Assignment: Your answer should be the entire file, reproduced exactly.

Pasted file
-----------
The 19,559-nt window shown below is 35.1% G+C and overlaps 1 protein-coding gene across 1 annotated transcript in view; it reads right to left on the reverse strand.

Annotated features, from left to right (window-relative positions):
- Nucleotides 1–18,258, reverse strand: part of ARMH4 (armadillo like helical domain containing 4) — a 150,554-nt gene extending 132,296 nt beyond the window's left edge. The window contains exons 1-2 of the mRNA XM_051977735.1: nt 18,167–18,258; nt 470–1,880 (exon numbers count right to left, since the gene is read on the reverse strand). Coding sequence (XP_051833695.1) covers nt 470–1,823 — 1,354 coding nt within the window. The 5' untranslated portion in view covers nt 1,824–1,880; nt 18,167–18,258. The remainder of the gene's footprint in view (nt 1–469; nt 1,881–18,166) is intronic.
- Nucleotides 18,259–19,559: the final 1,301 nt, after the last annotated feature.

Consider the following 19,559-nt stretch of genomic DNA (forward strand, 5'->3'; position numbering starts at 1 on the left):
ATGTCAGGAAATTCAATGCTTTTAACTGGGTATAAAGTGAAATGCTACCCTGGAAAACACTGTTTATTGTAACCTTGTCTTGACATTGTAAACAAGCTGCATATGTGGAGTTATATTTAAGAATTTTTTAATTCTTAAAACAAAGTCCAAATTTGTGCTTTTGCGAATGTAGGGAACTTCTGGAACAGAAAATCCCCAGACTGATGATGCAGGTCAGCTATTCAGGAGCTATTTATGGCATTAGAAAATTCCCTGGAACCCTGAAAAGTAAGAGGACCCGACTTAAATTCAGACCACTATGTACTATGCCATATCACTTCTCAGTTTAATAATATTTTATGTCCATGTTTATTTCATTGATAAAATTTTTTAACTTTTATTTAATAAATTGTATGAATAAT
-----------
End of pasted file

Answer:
The 19,559-nt window shown below is 35.1% G+C and overlaps 1 protein-coding gene across 1 annotated transcript in view; it reads right to left on the reverse strand.

Annotated features, from left to right (window-relative positions):
- Nucleotides 1–18,258, reverse strand: part of ARMH4 (armadillo like helical domain containing 4) — a 150,554-nt gene extending 132,296 nt beyond the window's left edge. The window contains exons 1-2 of the mRNA XM_051977735.1: nt 18,167–18,258; nt 470–1,880 (exon numbers count right to left, since the gene is read on the reverse strand). Coding sequence (XP_051833695.1) covers nt 470–1,823 — 1,354 coding nt within the window. The 5' untranslated portion in view covers nt 1,824–1,880; nt 18,167–18,258. The remainder of the gene's footprint in view (nt 1–469; nt 1,881–18,166) is intronic.
- Nucleotides 18,259–19,559: the final 1,301 nt, after the last annotated feature.

Consider the following 19,559-nt stretch of genomic DNA (forward strand, 5'->3'; position numbering starts at 1 on the left):
ATGTCAGGAAATTCAATGCTTTTAACTGGGTATAAAGTGAAATGCTACCCTGGAAAACACTGTTTATTGTAACCTTGTCTTGACATTGTAAACAAGCTGCATATGTGGAGTTATATTTAAGAATTTTTTAATTCTTAAAACAAAGTCCAAATTTGTGCTTTTGCGAATGTAGGGAACTTCTGGAACAGAAAATCCCCAGACTGATGATGCAGGTCAGCTATTCAGGAGCTATTTATGGCATTAGAAAATTCCCTGGAACCCTGAAAAGTAAGAGGACCCGACTTAAATTCAGACCACTATGTACTATGCCATATCACTTCTCAGTTTAATAATATTTTATGTCCATGTTTATTTCATTGATAAAATTTTTTAACTTTTATTTAATAAATTGTATGAATAAT